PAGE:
From the perfect bacon sandwich to the best-ever hot cross buns, in this new series Daniel Tapper consults experts to reveal how to master six classic dishes. This time, steak
If you’re currently considering a career in butchery, then you friends and family may reasonably conclude that you are completely and utterly out of your mind.
Studies show that almost one third of Brits are taking steps to reduce their meat intake, while a further one in seven say they are interested in adopting a ‘flexitarian’ diet. Thus, since 1990, the number of butchers in the UK has reportedly more than halved, to fewer than 6,000. But please don’t lay down your apron just yet.
Though small in number, Britain’s dwindling fleet of independent butchers are increasingly setting themselves apart from the supermarkets by focusing on quality, provenance and sustainability, heralding what I predict will become a golden era for those who take their craft seriously.
Few businesses embody this approach better than the Wild Beef stand at Borough Market—an immensely popular butchers selling exceptional rare breed beef from Hillhead Farm near Chagford, Devon. And when it comes to sourcing beef for the ultimate steak, few are as clued up as owner Richard Vines.
“It’s imperative that you talk to your butcher,” he says. “For the most flavoursome meat, ask for a cut sourced from grass-finished cattle. Ours feed on uncultivated perennial grass, which provides more minerals and trace elements, resulting in greater overall character. They’re also encouraged to express natural behaviour,” he adds, “which is why the cattle stay with their calves for around 10 months before weaning. As for what kind of steak to choose, there are so many good options, but it’s hard to go wrong with sirloin, rump or rib eye.”
A life-long fan of fat, I opt to buy the latter, which is a cut famous for its liberal amount of marbling. This particular specimen has been hung for three weeks. During this time, enzymes within the beef break down the connective tissue, resulting in more succulent meat. More still, some 10 per cent of the meat’s weight is lost to evaporation (‘the angel’s share’), a process that helps to enhance the steak’s natural umami flavour.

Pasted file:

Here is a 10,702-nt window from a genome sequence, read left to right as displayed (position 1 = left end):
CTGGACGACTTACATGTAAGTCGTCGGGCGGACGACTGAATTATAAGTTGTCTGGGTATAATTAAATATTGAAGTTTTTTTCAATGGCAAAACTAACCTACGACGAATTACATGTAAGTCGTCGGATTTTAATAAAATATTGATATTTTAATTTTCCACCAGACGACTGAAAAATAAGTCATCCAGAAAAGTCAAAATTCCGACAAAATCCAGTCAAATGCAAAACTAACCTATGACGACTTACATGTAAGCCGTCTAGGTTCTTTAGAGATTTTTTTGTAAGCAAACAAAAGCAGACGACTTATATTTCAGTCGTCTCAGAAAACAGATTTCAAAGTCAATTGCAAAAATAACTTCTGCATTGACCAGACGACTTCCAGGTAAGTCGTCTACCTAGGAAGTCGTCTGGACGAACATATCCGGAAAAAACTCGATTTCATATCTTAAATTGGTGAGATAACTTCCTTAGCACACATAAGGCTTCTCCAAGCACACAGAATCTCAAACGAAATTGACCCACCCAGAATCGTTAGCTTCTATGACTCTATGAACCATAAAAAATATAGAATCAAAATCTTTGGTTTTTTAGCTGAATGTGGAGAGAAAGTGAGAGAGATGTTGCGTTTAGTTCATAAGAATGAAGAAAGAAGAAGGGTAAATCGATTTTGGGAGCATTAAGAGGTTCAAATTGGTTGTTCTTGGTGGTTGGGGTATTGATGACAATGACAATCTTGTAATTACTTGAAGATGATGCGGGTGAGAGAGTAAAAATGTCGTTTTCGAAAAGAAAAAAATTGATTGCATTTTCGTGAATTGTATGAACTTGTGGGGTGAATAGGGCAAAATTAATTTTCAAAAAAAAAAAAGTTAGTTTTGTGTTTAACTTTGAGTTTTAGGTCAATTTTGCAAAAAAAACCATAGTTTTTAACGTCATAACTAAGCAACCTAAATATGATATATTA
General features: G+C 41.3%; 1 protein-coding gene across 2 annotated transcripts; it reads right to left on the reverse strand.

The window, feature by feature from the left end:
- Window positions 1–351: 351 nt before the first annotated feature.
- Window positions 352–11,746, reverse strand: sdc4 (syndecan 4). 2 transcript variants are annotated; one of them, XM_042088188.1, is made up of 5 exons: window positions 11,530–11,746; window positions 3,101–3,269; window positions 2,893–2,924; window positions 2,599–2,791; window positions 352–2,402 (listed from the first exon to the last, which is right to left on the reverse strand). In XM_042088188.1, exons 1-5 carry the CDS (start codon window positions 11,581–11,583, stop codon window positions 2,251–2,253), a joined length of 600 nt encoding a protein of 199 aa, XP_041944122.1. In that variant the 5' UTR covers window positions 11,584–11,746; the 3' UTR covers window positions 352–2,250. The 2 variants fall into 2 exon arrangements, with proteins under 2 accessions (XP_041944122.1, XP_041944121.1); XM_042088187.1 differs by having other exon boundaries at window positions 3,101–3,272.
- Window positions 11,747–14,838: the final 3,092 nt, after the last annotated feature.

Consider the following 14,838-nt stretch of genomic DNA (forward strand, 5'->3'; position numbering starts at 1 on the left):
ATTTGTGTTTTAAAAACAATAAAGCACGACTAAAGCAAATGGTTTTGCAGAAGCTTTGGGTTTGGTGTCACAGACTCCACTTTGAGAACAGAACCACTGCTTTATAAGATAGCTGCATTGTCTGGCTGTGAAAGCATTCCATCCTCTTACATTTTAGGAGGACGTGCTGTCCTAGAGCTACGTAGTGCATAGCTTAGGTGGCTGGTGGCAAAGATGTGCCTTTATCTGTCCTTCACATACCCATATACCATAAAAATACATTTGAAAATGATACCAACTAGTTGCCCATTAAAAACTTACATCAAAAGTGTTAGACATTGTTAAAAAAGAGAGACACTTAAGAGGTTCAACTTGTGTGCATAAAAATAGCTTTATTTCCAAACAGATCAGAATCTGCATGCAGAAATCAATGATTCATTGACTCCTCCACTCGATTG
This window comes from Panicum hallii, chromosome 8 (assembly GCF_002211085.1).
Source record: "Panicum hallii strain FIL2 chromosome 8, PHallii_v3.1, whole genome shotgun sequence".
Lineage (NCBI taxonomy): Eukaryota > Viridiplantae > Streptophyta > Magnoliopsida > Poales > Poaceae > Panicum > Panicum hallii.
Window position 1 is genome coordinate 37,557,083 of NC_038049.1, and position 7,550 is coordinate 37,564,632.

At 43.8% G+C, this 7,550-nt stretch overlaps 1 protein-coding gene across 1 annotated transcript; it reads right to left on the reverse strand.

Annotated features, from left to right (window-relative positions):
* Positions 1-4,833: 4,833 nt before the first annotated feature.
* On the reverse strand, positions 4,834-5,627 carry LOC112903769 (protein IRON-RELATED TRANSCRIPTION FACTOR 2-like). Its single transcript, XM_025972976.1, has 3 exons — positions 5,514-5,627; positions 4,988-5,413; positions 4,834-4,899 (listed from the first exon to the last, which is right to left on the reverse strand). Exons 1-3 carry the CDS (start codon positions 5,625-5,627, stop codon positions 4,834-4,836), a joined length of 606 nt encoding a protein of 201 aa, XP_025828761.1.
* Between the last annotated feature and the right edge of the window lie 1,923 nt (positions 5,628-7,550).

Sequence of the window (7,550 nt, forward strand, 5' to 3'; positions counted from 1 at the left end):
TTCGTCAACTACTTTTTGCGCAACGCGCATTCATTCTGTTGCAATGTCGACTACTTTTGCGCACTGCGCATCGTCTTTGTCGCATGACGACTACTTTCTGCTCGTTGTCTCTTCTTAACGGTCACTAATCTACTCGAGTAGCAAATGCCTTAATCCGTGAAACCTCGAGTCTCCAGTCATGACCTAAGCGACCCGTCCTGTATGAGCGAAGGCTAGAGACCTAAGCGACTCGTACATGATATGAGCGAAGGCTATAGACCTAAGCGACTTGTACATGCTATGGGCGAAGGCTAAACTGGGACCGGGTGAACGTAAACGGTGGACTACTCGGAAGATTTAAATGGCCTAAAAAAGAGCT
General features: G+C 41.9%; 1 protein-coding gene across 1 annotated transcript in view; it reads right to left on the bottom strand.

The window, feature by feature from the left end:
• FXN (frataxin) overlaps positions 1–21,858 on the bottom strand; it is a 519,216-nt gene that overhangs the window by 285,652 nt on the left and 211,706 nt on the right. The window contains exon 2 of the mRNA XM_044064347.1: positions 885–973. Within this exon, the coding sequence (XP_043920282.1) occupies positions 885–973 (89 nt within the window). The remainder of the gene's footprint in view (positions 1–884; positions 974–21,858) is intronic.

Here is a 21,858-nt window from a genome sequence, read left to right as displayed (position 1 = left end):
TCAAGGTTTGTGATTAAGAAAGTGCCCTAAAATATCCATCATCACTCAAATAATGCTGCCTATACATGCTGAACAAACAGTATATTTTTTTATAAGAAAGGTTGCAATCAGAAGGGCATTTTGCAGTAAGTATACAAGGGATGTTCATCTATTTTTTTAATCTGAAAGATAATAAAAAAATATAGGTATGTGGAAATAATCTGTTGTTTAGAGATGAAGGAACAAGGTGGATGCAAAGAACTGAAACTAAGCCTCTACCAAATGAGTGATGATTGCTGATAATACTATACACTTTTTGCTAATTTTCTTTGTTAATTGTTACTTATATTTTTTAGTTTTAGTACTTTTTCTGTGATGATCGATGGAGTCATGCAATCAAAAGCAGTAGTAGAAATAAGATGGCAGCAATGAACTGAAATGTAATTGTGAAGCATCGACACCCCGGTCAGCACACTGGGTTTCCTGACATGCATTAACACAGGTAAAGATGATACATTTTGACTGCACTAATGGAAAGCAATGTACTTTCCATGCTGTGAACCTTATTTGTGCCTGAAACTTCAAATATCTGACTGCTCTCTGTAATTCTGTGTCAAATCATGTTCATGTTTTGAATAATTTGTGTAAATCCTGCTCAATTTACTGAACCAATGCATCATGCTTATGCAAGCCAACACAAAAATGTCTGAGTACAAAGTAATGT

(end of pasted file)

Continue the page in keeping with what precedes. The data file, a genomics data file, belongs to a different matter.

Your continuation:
Now all that’s left to do is bang it on the grill, right? Wrong, says chef, restaurateur and food writer Ben Tish, who is currently overseeing the food offering at historic five-star London hotel, The Stafford. “There is absolutely no point in spending money on great quality meat if you’re not going to give it the attention it deserves in the kitchen,” he tells me. “First, a steak should always be brought to room temperature before cooking, otherwise you’ll end up with meat that is charred on the outside and cold on the inside. This means a minimum of 30 minutes outside of the fridge before you fry it.”
Second, it’s imperative that you get your griddle pan smoking hot—quite literally. “Only once you’ve done these two things can you consider the cooking.”
I’ve long subscribed to the theory that a steak should be slathered in oil and salt before being cooked. Ben and Richard say otherwise. Fatty steaks, like sirloin and rib eye, are best cooked dry, they say—a method that will give you the all-important char. Salting, meanwhile, should only be carried out once the steak has been cooked, to prevent it from drying out.
Sadly, the rules are less clear-cut when it comes to deciding how long a steak should be cooked for. Ben suggests gently pressing down on the meat with a single finger: if the flesh within is rare, it will stay indented, he promises, while a well-cooked steak will bounce back immediately. Alternatively, for a two centimetre-thick medium-rare steak, try cooking it for around two minutes on either side, before using a sharp knife to inspect its interior.
Crucially, steak should always be left to rest for a minimum of 10 minutes after cooking, preferably on a warm plate covered loosely with foil. “Serve it straight from the pan and it will lose all of its delicious juices to the plate,” says Ben. “However, if you leave it to rest the steak will act like a sponge, soaking up its juices and concentrating them in the centre. This last point is absolutely critical if you’re serious about cooking a really flavoursome steak.”
Finally—and perhaps most contentiously—is the issue of serving. A man after my own heart, Richard says that a decent steak should be enjoyed pure and unadulterated, albeit with a generous dose of Maldon sea salt, a splash of olive oil and a “bloody good bottle of claret”.
Ben is less easy to please, insisting that his desert island steak would be one adorned with béarnaise sauce or café de Paris butter, a condiment made with capers, chives, paprika, parsley, shallot, anchovies and Worcestershire sauce.
Thankfully, we all agree that no steak should ever be served sans chips. “I’m not allowed to deep fry them at home,” Ben tells me, wistfully, “so I shallow fry them in the oven with a bucket-load of olive oil.” Amen to that.
Remove the steak from the fridge at least half an hour before cooking to bring it to room temperature. Pre-heat the grill to 280C. Cut 2 medium-sized, un-peeled potatoes into 1cm thick chips. Wash and then dry the chips using kitchen paper, before placing in a non-stick roasting tray with a glug of olive oil and plenty of salt and pepper. Grill for around 20 mins, turning often.
In the meantime, heat a griddle pan over a medium to high heat for a few mins until smoking. For a 250g 2-3cm thick rib eye steak (make sure it’s at least 21 days old), fry the steak for around 2 mins on either side, until the outside is slightly charred and the inside remains pink.
Remove the steak from the pan and place it on a warm plate. Cover it loosely with foil and leave it to rest for a minimum of 10 mins. Serve with the chips, and dressed watercress and a dollop of English mustard, if you like.